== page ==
“I don’t know if I’m giving too much away right now, but fuck it,” says Este Haim. “We made puzzles out of our record!”
Este, 34 — the eldest Haim sister and the only one who’s turned on her camera for this Zoom call — holds up a laptop-size jigsaw puzzle of the cover art of Women in Music Pt. III, the San Fernando Valley, California, trio’s third album. The image, shot by their friend Paul Thomas Anderson, shows off their cheeky sense of humor: The sisters stare blankly out from behind the counter at Canter’s, their childhood deli, unfazed by the comically large salami hanging behind them. Above their heads, the ticket dispenser reads “Now serving 69.” (Nice.)
Haim were set to promote Women in Music Pt. III — or WIMPIII (pronounced “wimp-yyy”), as they affectionately call it — with a tour of semi-secret delicatessen gigs across America in March, in tribute to the delis where they grew up eating and where they played some early shows. They got through two dates before live music in the U.S. was abruptly shut down.
Since their album rollout was upended, they’ve been hard at work making the best of things, for themselves and for their fans. The sisters share social media accounts, and diving into the world of Haim Instagram often feels as if Blink-182 had peaked in 2020: gross-out humor, partial nudity that’s more goofy than seductive, and generally a good time for all. Danielle Haim, 31, posed for an at-home photo shoot to promote the single “I Know Alone,” surrounded by empty wineglasses and beer cans, and draped only in a discarded copy of the local newspaper. Alana Haim, 28, has taken up needlepoint, documenting her new hobby with a video set to the Ying Yang Twins. In May, the sisters reunited in person for a series of virtual choreography lessons for fans, spurred on by tutorial requests for the moves in their music videos. Lately, they’ve put the fun and games on pause to use their platform for activism, sharing photos taken at LA’s Black Lives Matter demonstrations — including a “prosecute killer cops” sign — and calling for Mayor Eric Garcetti to remove the current LAPD chief from his position.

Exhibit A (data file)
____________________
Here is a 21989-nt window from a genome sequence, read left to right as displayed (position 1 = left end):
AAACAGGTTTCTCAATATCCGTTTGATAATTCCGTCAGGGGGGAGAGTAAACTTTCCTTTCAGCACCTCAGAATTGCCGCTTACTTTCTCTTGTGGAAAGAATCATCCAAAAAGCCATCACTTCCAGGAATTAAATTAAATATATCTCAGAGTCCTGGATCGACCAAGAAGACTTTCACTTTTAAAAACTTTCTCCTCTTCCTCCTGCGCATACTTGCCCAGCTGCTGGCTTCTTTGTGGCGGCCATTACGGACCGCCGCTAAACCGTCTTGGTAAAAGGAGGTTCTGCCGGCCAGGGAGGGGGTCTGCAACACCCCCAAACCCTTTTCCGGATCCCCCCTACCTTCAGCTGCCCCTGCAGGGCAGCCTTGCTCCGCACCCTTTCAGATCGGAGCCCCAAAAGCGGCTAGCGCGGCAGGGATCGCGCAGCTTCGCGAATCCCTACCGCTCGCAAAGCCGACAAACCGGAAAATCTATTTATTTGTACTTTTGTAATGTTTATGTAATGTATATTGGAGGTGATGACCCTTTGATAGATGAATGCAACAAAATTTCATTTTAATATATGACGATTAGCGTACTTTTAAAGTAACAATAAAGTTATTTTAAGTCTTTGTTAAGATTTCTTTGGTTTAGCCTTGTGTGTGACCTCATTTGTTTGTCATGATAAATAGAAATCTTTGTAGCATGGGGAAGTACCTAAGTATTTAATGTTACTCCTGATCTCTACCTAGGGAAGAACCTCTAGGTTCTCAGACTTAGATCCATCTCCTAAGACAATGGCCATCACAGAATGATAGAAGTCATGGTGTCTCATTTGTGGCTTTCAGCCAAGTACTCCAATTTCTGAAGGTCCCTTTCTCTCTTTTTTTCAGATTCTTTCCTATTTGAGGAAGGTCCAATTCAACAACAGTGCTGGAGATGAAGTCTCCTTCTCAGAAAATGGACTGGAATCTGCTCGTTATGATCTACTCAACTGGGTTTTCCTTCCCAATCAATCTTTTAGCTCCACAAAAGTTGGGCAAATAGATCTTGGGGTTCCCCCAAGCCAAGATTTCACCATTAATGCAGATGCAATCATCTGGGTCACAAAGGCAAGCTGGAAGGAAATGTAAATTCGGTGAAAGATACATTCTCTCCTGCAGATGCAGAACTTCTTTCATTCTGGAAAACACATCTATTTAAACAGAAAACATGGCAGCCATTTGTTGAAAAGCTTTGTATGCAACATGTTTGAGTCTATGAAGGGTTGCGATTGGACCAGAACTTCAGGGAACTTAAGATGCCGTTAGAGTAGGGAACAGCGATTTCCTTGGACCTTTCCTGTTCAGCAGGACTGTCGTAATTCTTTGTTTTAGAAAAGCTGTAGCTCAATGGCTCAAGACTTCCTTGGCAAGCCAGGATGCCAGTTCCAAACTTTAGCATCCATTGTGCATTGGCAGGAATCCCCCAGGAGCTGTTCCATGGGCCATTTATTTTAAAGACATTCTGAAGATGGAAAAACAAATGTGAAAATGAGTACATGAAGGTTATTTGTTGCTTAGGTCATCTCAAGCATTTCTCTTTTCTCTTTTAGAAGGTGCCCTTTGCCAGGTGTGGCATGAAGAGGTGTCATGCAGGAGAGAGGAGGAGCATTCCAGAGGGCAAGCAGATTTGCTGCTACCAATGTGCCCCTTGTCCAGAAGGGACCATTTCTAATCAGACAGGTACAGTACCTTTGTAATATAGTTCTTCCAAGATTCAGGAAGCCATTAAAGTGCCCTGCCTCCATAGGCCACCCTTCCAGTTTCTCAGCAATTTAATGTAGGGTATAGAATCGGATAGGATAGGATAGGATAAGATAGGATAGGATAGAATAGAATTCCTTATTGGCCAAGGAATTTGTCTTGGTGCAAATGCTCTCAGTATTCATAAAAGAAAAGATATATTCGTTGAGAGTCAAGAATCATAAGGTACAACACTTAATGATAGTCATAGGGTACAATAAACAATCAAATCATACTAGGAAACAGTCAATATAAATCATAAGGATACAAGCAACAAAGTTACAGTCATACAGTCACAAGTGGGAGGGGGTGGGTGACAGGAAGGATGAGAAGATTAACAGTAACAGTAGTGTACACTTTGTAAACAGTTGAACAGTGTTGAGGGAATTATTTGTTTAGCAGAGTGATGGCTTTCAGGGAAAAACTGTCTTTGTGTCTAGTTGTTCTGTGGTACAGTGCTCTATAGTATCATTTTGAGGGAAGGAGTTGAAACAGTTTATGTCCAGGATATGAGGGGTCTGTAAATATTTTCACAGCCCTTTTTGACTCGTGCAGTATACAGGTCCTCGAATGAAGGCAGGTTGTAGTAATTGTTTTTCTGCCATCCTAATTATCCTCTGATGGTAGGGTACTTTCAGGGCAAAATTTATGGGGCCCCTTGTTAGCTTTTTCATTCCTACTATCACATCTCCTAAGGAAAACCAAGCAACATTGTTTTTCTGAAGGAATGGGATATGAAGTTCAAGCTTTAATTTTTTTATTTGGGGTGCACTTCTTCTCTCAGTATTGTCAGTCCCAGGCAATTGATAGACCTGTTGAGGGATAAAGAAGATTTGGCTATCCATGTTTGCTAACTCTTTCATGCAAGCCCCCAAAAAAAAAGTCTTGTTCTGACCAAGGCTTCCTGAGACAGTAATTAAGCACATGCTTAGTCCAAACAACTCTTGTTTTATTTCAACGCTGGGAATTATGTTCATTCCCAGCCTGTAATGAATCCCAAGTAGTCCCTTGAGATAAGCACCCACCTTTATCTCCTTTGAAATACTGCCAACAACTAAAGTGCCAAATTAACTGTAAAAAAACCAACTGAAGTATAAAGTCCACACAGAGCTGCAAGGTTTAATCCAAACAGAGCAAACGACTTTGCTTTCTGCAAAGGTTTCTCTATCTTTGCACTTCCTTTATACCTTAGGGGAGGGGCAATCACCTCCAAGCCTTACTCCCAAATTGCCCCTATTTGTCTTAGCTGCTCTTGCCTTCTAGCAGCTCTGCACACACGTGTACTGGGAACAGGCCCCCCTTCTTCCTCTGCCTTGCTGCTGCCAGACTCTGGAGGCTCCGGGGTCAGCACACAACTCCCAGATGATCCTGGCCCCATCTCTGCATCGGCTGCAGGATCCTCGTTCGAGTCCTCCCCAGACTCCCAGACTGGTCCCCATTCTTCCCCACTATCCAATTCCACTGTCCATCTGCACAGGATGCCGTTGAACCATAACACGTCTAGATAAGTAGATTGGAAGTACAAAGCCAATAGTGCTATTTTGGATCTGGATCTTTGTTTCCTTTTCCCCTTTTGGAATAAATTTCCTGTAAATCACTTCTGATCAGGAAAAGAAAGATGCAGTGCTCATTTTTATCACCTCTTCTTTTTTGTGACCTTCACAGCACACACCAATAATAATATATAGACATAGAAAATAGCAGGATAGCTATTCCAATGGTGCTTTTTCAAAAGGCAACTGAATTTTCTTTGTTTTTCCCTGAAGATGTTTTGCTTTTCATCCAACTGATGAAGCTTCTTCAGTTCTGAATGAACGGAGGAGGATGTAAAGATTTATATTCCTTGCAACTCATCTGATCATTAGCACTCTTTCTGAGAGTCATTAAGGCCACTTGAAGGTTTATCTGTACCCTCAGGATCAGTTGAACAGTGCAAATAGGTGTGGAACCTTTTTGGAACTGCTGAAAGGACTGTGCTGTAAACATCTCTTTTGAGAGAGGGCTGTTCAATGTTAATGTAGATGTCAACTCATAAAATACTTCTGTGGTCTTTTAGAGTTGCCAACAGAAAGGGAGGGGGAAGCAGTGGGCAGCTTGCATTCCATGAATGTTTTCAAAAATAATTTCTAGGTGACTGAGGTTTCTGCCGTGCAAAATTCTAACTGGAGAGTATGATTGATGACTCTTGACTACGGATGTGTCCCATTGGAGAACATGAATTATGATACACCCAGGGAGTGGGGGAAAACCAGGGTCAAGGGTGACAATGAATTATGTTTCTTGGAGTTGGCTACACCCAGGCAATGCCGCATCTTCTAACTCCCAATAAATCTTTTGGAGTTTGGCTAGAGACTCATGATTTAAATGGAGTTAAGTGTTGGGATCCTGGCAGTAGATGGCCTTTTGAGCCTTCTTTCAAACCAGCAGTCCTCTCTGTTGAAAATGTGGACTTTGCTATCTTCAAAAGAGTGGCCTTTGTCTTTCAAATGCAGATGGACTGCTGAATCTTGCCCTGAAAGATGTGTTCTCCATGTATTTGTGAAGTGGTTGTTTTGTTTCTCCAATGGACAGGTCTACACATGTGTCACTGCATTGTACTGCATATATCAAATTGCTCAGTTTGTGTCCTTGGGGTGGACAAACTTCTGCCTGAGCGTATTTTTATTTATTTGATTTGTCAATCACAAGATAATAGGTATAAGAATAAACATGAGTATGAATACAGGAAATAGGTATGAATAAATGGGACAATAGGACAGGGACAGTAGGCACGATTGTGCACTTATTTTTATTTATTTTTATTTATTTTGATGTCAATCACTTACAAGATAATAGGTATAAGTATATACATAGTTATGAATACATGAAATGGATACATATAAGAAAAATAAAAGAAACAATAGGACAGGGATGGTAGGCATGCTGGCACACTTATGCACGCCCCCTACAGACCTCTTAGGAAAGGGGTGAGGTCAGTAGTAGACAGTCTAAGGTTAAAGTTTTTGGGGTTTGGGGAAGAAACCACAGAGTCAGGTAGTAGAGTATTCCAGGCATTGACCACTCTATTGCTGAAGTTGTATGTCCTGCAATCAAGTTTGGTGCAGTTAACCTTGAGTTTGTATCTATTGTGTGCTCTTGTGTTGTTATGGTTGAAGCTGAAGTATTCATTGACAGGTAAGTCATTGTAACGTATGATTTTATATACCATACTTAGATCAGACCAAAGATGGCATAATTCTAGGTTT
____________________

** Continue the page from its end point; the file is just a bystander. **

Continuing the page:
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Now, after a two-month delay, due in part to the pandemic, they have decided it’s time to release Women in Music Pt. III into the world. Its rollout began even further back, in July 2019, when Haim put out their first single, the Lou Reed-interpolating “Summer Girl,” just a couple of weeks after they recorded and mastered it. “The excitement of that process kind of informed the rest of the album,” Danielle says.
This was the opposite of how their major-label debut, Days Are Gone, came together eight years ago: “We’d been sitting on those songs for years,” Danielle adds. “We were playing them in clubs in L.A. for the longest time before we got signed — we wrote ‘The Wire’ in 2008.” Until “Summer Girl,” she says, “we’d never written a song and then just decided a couple days later that we were going to release it into the world.”
Produced with Rostam Batmanglij, formerly of Vampire Weekend, and longtime collaborator Ariel Rechtshaid, Women in Music Pt. III has less of the accented percussion that’s become one of Haim’s signature features — which was “very hard for us to do, as we’re all drummers and we like to have a lot of syllables,” says Danielle. The drum sounds themselves became more acoustic — the band compares them to Chad Smith’s echoing snares for Red Hot Chili Peppers — and the electronic punctuations, when they do come in, are weirder and more evocative, like the sparkling trumpets on the love song “Another Try,” or the P-Funk bass squelches on “3AM.”